Las Vegas: He Did It Because He Could

People are scrambling to answer the question “Why?”

I think it’s pretty irrelevant. In fact, I hope no reason is uncovered. Then we have to face a harsh truth that can’t be passed off on a terrorist movement, an ideology, racism, religion, political, crazy, etc etc etc.

He shot people because he could. He had the guns. He had the ammunition. He had the modifications to the guns to fire a lot of rounds.

I’ve been wrong on one thing. People have been saying automatic weapons need to be banned and they mostly are. I’ve always dismissed firing on auto—my training and experience is that it was a waste of bullets. Placed, effective semi-auto is much more dangerous. It just never occurred to me that someone would be placing plunging fire from the 32nd floor of a building into a packed crowd of thousands. I’m a fiction writer. I wrote about crashing planes into buildings before 9-11. But this? Nope. Here’s the scary thing—now it’s out there. It will happened again. Concert. Sports event. It will.

He didn’t have weapons capable of automatic fire as of the latest report. Instead he had something called a “bump-stock”. I’d first seen this a few weeks ago. It works like this: the shooter keeps his finger on the trigger, but otherwise keeps that hand free of the grip. The non firing hand braces the gun in the firing position. The gun fires, recoils back on the stock, which resets the trigger as a new round is loaded. The bump stock pushes the gun back to the firing position. Since the trigger finger is held stationery it thus ‘automatically’ pulls the trigger. I thought: That’s kind of dumb. What would you ever want that for as it makes automatic fire even more inaccurate? Got my answer.

You don’t have to be accurate in this instance.

So, while not technically automatic, it’s automatic. When I heard the firing, it  sounded weird to me. I’ve heard a lot of firing of all kinds of weapons. I knew it wasn’t an AR on auto. Almost AK, but not right either. Also, the time between firing made me think it was multiple shooters. One shooter with multiple weapons works too.

I remember a few years ago a range instructor was killed in Nevada by a young girl. Her parents took her to the range so she could fire guns. Including an Uzi on full auto. The instructor wasn’t 100% focused, she pulled the trigger, the gun recoiled. He’s dead. That’s how it happens. A momentary lapse. Happens every day. Every day. Guns do not forgive. Guns also don’t fire by themselves.

But people can’t shot someone without a gun.

I’m seeing all the argument in social media about suppressors, automatic, “if he didn’t use a gun he’d use a truck” etc etc etc etc. I don’t care.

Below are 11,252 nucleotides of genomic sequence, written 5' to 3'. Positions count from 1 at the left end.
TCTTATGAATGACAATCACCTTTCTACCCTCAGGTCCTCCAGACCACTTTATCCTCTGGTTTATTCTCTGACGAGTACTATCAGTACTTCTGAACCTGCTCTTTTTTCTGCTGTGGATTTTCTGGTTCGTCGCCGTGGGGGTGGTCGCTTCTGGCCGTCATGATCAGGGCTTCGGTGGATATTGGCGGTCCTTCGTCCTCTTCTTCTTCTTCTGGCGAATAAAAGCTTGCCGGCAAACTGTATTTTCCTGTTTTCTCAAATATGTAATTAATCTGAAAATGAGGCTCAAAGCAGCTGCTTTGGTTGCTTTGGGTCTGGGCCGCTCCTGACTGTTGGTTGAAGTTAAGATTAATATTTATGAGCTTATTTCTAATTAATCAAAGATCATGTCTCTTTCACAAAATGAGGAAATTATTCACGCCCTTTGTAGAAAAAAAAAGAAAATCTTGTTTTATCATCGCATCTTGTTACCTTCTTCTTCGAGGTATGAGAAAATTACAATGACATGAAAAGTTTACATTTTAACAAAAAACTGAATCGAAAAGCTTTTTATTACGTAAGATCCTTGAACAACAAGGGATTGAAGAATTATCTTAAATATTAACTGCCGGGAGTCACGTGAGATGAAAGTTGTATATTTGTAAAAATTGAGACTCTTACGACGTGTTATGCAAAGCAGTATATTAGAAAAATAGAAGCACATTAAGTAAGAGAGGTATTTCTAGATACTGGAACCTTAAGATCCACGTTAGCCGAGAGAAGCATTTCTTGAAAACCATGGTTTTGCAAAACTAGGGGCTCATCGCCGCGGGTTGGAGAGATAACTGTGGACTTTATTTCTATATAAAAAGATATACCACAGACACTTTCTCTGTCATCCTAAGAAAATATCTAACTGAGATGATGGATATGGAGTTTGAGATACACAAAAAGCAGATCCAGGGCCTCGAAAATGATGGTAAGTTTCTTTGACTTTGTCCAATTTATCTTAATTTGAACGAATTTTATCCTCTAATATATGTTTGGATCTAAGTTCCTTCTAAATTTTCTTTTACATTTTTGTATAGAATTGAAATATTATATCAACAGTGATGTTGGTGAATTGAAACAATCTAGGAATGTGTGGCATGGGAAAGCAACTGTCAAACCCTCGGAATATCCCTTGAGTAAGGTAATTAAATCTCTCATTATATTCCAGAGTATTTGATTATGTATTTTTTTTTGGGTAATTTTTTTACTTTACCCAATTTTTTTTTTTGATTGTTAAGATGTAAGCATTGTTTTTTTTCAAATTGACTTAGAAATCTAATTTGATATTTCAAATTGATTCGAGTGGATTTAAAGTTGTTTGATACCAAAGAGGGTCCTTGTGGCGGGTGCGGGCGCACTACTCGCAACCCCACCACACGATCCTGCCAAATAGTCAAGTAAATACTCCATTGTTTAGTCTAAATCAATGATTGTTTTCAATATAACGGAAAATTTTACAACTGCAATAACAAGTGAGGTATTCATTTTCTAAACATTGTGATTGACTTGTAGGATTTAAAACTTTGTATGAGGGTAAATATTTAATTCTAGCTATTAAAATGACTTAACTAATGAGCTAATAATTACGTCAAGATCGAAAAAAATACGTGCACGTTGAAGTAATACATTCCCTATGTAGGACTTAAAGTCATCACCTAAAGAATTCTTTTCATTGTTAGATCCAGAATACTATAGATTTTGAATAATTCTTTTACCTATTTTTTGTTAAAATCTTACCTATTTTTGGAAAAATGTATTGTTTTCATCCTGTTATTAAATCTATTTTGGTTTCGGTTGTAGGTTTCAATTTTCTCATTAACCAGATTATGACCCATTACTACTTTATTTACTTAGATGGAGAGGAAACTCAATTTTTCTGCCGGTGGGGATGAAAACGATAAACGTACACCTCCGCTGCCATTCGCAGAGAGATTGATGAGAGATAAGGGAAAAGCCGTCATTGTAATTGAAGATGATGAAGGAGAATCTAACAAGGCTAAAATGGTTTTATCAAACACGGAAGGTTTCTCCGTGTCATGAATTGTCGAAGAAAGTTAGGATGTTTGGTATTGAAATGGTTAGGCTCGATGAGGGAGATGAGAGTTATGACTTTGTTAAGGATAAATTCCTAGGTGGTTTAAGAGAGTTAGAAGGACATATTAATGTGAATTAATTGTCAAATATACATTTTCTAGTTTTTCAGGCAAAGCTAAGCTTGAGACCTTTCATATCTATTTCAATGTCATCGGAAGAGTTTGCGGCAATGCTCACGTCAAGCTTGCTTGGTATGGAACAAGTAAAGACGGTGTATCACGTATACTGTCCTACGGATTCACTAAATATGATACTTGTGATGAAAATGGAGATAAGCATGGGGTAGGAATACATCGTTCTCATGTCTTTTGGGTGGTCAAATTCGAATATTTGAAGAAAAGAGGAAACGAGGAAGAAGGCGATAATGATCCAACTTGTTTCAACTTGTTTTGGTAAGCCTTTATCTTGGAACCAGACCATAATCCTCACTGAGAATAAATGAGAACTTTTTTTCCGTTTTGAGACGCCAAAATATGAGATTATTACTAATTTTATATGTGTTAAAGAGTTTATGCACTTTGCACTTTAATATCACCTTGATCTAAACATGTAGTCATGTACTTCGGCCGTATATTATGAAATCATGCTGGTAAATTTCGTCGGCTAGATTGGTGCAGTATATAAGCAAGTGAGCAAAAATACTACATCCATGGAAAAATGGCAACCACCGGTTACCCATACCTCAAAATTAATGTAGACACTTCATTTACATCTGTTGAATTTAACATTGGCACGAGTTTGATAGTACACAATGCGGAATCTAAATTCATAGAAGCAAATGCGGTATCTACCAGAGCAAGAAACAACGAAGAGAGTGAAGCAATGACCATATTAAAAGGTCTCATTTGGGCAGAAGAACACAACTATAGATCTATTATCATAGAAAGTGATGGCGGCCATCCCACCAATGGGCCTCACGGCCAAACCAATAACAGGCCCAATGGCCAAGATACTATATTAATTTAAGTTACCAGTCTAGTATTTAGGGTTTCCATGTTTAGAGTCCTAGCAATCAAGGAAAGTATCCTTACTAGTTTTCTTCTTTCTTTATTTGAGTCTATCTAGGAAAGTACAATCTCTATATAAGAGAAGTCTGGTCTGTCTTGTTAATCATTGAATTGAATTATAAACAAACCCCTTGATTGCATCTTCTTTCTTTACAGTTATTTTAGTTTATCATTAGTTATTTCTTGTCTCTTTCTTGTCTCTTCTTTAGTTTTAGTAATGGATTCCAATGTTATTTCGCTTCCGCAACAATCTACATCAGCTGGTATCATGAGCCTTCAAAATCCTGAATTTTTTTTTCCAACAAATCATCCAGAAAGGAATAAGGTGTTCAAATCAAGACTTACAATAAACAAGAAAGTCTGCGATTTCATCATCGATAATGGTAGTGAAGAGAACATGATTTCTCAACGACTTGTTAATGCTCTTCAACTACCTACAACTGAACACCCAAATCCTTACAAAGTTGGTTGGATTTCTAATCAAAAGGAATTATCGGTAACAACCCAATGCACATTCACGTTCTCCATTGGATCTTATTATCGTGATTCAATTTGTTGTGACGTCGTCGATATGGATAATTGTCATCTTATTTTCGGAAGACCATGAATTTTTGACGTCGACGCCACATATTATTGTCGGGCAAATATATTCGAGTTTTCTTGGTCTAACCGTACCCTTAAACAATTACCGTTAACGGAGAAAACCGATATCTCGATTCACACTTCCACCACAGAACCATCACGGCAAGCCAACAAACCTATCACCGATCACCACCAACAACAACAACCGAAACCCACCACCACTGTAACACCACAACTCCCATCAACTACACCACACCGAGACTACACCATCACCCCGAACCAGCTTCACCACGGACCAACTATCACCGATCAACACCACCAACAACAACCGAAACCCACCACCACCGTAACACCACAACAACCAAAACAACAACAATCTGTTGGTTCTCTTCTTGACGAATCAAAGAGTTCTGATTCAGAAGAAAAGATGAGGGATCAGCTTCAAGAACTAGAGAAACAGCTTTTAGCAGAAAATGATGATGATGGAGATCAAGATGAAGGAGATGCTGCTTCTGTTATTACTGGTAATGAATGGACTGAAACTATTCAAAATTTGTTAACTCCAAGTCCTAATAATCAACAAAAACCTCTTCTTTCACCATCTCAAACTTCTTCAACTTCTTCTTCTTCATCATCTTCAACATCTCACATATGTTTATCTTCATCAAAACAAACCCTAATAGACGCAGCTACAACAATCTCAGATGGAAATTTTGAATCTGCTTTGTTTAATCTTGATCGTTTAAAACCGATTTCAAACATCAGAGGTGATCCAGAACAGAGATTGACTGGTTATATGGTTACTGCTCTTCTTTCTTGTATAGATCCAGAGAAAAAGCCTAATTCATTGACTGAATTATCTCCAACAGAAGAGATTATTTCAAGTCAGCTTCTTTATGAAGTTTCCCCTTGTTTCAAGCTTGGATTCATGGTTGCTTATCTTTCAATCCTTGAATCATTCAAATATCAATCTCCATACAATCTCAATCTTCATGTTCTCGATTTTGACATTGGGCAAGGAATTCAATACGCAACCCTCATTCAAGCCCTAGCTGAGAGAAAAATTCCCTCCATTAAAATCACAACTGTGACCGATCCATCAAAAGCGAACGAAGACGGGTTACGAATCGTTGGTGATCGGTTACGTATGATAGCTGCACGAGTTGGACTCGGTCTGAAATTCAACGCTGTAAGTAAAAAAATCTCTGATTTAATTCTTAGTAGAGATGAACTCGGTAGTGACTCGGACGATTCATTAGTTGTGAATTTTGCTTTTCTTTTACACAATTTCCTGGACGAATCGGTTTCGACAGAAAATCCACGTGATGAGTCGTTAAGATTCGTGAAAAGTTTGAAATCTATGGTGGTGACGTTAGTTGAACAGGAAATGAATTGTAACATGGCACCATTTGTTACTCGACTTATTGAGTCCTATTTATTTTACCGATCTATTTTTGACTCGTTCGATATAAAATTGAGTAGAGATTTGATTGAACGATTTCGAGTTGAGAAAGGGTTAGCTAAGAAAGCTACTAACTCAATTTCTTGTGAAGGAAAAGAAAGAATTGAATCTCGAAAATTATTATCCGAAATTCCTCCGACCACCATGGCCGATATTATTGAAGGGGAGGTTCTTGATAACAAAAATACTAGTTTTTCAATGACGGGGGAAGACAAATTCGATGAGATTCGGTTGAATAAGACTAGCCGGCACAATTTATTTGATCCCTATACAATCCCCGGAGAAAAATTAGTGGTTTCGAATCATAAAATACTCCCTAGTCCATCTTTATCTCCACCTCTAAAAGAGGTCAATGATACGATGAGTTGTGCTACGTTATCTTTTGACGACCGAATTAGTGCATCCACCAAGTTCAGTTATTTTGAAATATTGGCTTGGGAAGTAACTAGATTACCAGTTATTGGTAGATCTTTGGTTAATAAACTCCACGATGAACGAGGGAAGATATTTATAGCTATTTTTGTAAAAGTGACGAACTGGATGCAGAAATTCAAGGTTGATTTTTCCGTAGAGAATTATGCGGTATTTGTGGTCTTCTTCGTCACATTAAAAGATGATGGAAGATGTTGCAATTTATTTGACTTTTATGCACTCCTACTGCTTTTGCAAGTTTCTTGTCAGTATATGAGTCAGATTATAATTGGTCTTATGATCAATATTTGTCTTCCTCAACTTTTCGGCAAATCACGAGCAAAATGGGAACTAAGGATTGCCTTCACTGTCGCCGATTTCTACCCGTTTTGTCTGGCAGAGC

He used a gun. Multiple guns. He used a modification on the guns to fire a lot of bullets from weapons which have been designed for combat; not sport shooting or hunting. That’s not opinions or open to discussion. Those are facts. I know guns. I know the history of guns. I know weapons from all over the world. They were the tools of my previous occupation. I have a lot of respect for those who use guns in their occupations or for hunting. I worked with some of the best shooters in the world. Who did it every day.

When Sandy Hook happened I was devastated. I know what it feels like as a parent to lose a child. And to lose it that way would have been even worse. It is an exclusive club you do not want to be a part of. Despite that, I always believed, and still believe, the crime scene photos of Sandy Hook should have been splashed on the front page of every paper, presented on the cable news nonstop. Yes– horrible. But not many Americans have seen what 5.56 does to the human body. To a child’s body.

More parents have lost children this week, not just in Las Vegas but all over the country. They’ve lost spouses, parents, brothers, sisters, friends, lovers—people.

It comes down to a simple fact we have to digest and let it become part of our true reality.

He did it because he could.

Survival Monday: The Key to Life

We’ve already covered how much water you need, etc. but let’s discuss it a bit more. After oxygen, it’s the #1 thing you need! We can only last about three days without water. I just got the package on the left– each packet is stamped good for five years, but they last longer. They don’t seem like much, but trust me, when thirsty they are literal life savers.

Do you know how to use the sun to purify water? It’s actually a rather easy technique and can be a life saver. More info on water below. Bottom line, right now go and get two cases of bottled water per person in your household. This is the #1 priority after any disaster or emergency and 80% of us live in a county that’s been hit by a weather related disaster since 2007. I’ve listed the three priority things you need to get costing less than $50 total on another slideshare, here.

The Job Most People Desire?

According to Yougov, it’s author. 60% of those surveyed picked Author as the #1 job they’d like. That’s much higher than movie star (31%). So Cool Gus says pssshww Brad Pitt. Opps, that’s actually Sassy Becca.

Unfortunately, a survey of 1,007 indie authors indicated the average earnings were $10,000, a number greatly skewed by a handful earning over 100k. 75% reported earnings of less than $500 a year. So if one can live off $500 a year . . .

When I started out writing I was living in a one-room, unheated apartment above a garage. I also was in the Army Reserves and since Special Forces was in high demand, I’d constantly get calls to go to interesting places (not) and meet interesting people (not). So that supplemented things.

Today my 72nd book (I think), Hallows Eve (Time Patrol) is published. My first came out in 1991 (it’s free—Eyes of the Hammer [Green Berets].

I’ve written thrillers, science fiction, suspense, historical fiction, survival manuals, a leadership book, writing books, and might be the only male author on the Romance Writers of America Honor Roll, with three romances, one of which made the top 100 of the decade 2000-2010.